here, I reach back into my archives and post a 2005 annotated scan of the UK-Skeptics' qi definition:
001. UK-Skeptics :
001.a. state currently in "Qi, Chi, Ch'i":
"qi is a metaphysical belief [...in] universal life force or energy [...that] permeates all matter [...and is] the source of life [...with] roots in vitalism [...a] belief that life, the soul, or the spirit is separate from the physical form [a form of dualism, actually...] qi has never been measured or shown to exist."
Note: this is the same language as in 2005. I've often labeled naturopathy's 'qi'-like premise 'purposeful life spirit', as it encompasses teleology, spiritism-dualism, and vitalism.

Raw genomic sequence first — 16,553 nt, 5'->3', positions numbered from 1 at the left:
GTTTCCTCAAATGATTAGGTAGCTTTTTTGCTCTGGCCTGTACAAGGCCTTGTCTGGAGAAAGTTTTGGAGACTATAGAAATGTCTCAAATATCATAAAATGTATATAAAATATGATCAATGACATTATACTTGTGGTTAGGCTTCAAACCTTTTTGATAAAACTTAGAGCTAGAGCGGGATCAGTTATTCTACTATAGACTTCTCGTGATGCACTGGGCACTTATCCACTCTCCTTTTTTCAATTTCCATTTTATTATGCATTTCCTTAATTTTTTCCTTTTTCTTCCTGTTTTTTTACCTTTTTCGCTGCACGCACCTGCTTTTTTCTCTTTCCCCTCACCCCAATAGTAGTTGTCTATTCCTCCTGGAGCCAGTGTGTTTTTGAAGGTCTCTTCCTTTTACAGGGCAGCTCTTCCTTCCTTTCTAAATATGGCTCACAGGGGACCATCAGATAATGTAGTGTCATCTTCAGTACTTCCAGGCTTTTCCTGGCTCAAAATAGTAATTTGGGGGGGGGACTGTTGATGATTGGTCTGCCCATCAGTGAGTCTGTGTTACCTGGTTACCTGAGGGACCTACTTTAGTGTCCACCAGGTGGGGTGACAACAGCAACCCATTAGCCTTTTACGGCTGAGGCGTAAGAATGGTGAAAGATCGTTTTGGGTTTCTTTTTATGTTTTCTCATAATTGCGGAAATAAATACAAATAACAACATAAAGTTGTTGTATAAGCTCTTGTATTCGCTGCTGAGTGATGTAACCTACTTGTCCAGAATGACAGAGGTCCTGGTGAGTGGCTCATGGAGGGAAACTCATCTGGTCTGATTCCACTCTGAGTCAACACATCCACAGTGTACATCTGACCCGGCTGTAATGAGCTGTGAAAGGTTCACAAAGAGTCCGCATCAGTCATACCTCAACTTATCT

001.b. wrote in 2005, which I printed, highlighted, and scribbled-up:
Note: such vitalism is a core premise of naturopathy, which is still falsely labeling itself all across North America as "science-based". When is evidence not necessary to make a scientific claim? Naturopathy. So when is nonscience and science the same thing? Naturopathy. When is a physician also a metaphysician and a belief system wrongly termed "objective"? You got it: